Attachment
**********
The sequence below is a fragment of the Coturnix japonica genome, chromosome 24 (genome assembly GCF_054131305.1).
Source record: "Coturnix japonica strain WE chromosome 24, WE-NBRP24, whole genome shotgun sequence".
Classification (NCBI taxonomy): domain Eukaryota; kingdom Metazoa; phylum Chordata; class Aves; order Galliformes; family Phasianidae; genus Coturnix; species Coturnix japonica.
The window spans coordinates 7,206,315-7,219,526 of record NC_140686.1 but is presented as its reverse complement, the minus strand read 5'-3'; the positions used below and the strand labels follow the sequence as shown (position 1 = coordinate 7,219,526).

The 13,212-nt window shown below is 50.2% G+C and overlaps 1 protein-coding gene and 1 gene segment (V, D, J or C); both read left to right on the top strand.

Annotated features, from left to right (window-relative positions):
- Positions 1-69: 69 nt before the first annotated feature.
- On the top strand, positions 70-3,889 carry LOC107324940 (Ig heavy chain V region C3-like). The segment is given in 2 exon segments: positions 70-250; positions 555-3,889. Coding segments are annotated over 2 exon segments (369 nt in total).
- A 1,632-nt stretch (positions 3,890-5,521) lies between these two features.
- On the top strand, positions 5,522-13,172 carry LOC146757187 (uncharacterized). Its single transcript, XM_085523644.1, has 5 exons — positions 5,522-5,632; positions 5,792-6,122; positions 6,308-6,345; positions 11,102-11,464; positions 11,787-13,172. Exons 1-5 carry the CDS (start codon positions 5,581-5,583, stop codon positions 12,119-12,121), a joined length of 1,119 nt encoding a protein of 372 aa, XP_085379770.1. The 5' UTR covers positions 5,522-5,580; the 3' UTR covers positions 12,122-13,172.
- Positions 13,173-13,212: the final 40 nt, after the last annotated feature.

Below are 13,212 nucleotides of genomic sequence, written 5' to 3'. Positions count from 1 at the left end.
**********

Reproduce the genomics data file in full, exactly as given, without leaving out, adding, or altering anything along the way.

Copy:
The sequence below is a fragment of the Coturnix japonica genome, chromosome 24 (genome assembly GCF_054131305.1).
Source record: "Coturnix japonica strain WE chromosome 24, WE-NBRP24, whole genome shotgun sequence".
Classification (NCBI taxonomy): domain Eukaryota; kingdom Metazoa; phylum Chordata; class Aves; order Galliformes; family Phasianidae; genus Coturnix; species Coturnix japonica.
The window spans coordinates 7,206,315-7,219,526 of record NC_140686.1 but is presented as its reverse complement, the minus strand read 5'-3'; the positions used below and the strand labels follow the sequence as shown (position 1 = coordinate 7,219,526).

The 13,212-nt window shown below is 50.2% G+C and overlaps 1 protein-coding gene and 1 gene segment (V, D, J or C); both read left to right on the top strand.

Annotated features, from left to right (window-relative positions):
- Positions 1-69: 69 nt before the first annotated feature.
- On the top strand, positions 70-3,889 carry LOC107324940 (Ig heavy chain V region C3-like). The segment is given in 2 exon segments: positions 70-250; positions 555-3,889. Coding segments are annotated over 2 exon segments (369 nt in total).
- A 1,632-nt stretch (positions 3,890-5,521) lies between these two features.
- On the top strand, positions 5,522-13,172 carry LOC146757187 (uncharacterized). Its single transcript, XM_085523644.1, has 5 exons — positions 5,522-5,632; positions 5,792-6,122; positions 6,308-6,345; positions 11,102-11,464; positions 11,787-13,172. Exons 1-5 carry the CDS (start codon positions 5,581-5,583, stop codon positions 12,119-12,121), a joined length of 1,119 nt encoding a protein of 372 aa, XP_085379770.1. The 5' UTR covers positions 5,522-5,580; the 3' UTR covers positions 12,122-13,172.
- Positions 13,173-13,212: the final 40 nt, after the last annotated feature.

Below are 13,212 nucleotides of genomic sequence, written 5' to 3'. Positions count from 1 at the left end.